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2 accused in shooting death of OPP Const. Grzegorz Pierzchala await bail hearing

A sketch of Randall McKenzie, 25, and Brandi Stewart-Speary, 30, from their court appearance in Cayuga on Dec. 28. (Sketch by Pam Davies - image credit)
A sketch of Randall McKenzie, 25, and Brandi Stewart-Speary, 30, from their court appearance in Cayuga on Dec. 28. (Sketch by Pam Davies - image credit)

A lawyer for one of the two people charged with first-degree murder in the shooting death of Ontario Provincial Police (OPP) Const. Grzegorz Pierzchala says it's "too early" to make the decision over whether they should be granted bail.

The accused — Randall McKenzie, 25, and Brandi Stewart-Speary, 30 — made an online appearance Tuesday afternoon before Ontario Court of Justice Bruce Phillips in Cayuga, Ont.

Pierzchala was shot and killed on Dec. 27 near Hagersville in Haldimand County, some 45 kilometres southwest of Hamilton, near Mississaugas of the Credit First Nation and Six Nations of the Grand River.

It's unclear when the bail hearing for McKenzie and Stewart-Speary will take place, but on Tuesday their next court appearance was set for Feb. 21 in Cayuga.

Kim Edward, who is representing Stewart-Speary, said all bail hearings for homicides can only be granted by a Superior Court of Justice and the current case is still in the very early stages.

"It is too early to make that decision without assessing fuller disclosure," she told CBC Hamilton.

The two appeared in court via zoom from their respective detention centres. McKenzie was wearing an orange jumpsuit and Stewart-Speary was wearing a green shirt. Both were asked to say their name for the record.

OPP previously said on the day Pierzchala died, he was alone when he responded to a black truck in a ditch around 2:30 p.m. and that he was "only on scene for a very short period of time" before he got shot.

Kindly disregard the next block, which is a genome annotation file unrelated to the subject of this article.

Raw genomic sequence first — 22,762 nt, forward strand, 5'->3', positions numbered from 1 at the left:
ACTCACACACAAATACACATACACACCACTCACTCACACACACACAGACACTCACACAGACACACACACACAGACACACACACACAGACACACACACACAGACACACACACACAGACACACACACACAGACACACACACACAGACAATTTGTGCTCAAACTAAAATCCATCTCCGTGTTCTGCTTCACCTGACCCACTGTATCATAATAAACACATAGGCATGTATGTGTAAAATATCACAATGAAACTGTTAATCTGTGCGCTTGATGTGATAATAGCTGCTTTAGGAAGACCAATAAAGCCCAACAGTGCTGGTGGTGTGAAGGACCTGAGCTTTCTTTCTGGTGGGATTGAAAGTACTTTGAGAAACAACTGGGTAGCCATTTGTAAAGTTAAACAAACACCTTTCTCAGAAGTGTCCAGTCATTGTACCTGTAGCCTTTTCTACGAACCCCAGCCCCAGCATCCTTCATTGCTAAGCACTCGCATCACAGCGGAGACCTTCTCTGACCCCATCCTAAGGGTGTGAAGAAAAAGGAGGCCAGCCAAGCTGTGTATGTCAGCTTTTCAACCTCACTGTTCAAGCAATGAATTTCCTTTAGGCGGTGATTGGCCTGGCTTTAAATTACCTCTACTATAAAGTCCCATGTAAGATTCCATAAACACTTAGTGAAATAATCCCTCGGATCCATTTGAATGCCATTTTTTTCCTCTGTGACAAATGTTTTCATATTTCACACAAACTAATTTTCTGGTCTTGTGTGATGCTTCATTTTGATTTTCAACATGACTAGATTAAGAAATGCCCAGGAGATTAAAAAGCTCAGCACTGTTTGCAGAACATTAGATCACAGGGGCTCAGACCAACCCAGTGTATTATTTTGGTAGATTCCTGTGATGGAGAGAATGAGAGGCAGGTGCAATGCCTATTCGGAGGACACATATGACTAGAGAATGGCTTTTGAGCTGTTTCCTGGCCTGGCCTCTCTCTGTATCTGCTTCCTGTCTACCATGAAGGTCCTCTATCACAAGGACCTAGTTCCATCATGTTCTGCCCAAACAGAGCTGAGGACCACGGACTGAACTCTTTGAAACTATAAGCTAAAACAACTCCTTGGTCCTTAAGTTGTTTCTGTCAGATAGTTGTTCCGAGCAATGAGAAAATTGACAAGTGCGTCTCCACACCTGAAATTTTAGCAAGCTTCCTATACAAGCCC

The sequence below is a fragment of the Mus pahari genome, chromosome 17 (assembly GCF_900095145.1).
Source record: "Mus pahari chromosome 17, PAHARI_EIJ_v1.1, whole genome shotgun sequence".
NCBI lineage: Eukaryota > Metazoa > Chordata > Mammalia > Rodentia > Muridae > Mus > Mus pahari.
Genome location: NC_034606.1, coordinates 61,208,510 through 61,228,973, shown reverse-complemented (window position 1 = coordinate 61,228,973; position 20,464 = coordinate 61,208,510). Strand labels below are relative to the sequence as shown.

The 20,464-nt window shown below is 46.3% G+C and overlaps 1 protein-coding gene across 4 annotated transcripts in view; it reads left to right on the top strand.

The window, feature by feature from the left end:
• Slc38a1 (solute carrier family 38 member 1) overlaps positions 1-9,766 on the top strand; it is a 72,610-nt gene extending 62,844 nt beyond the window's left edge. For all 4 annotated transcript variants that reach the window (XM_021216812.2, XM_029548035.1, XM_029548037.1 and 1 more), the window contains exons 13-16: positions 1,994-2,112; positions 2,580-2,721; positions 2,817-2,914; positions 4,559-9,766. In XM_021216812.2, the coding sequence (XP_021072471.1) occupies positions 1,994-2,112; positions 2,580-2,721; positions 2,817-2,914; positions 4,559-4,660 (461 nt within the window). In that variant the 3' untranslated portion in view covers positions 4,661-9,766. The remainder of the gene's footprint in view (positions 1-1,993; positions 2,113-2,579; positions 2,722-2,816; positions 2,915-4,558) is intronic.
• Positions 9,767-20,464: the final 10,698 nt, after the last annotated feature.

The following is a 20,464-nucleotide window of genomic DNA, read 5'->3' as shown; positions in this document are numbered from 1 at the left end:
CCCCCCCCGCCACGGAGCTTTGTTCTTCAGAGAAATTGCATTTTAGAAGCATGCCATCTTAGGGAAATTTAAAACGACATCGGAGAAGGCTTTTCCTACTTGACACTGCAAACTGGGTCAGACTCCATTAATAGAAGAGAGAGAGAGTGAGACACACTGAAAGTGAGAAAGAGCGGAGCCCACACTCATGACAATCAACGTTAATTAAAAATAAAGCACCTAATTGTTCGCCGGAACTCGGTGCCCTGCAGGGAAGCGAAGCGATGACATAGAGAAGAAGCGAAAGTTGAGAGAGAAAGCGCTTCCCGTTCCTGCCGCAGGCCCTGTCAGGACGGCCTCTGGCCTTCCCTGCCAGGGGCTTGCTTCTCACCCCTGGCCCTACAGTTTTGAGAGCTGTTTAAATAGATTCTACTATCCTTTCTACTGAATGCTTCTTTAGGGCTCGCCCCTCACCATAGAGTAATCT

"The officer was essentially ambushed and stood absolutely no chance of being able to defend himself," OPP Commissioner Thomas Carrique previously said, adding the 28-year-old officer died on the same day he passed his 10-month probation.

Pierzchala was remembered earlier this month at a funeral attended by thousands in his hometown of Barrie, Ont.

Six Nations of the Grand River
Six Nations of the Grand River

While it's unclear who shot the officer, the decision on whether McKenzie and Stewart-Speary will be released on bail has extra significance because McKenzie was out on bail when Pierzchala was killed.

Carrique previously said McKenzie was charged with possessing firearms and assaulting a peace officer in December 2021, but was released on bail with numerous conditions including that he was to stay at home and not possess any firearms.

McKenzie didn't go to court for those charges in September 2022, which prompted police to put a warrant out for his arrest. The warrant was still active at the time of the shooting.

Premiers call for changes to bail system

Pierzchala's death has prompted calls for change to the criminal justice system.

Last week, 13 premiers sent a letter to Prime Minister Justin Trudeau, urging him to consider changes to Canada's bail system.

The Jan. 13 letter states they want bail to be harder to get for people accused of charges involving the possession of a loaded firearm that's prohibited or restricted. They also want a review of other gun charges.

"The public safety of Canadians and our heroic first responders cannot wait. The time for action is now," the premiers said in the letter.

The premiers specifically call for the creation of a "reverse onus" for those charged under Section 95 of the Criminal Code, which includes offences for being in possession of a loaded prohibited or restricted firearm.

This means people charged with those offences would have to show why their detention before a trial isn't justified. In most cases, the prosecutors must show why detention is justified.

Canadians have a right under the Charter "not to be denied reasonable bail without just cause."

That said, some experts argue the push for more strict bail reform shifts energy away from a focus on structural issues.

"Those problems are complex and deep and have very little to do with that moment at the beginning of the period of what could be somebody's incarceration while they wait for a trial or in order to enter a guilty plea," Métis lawyer Patricia Barkaskas, an assistant professor with the University of Victoria's faculty of law, told CBC News in December.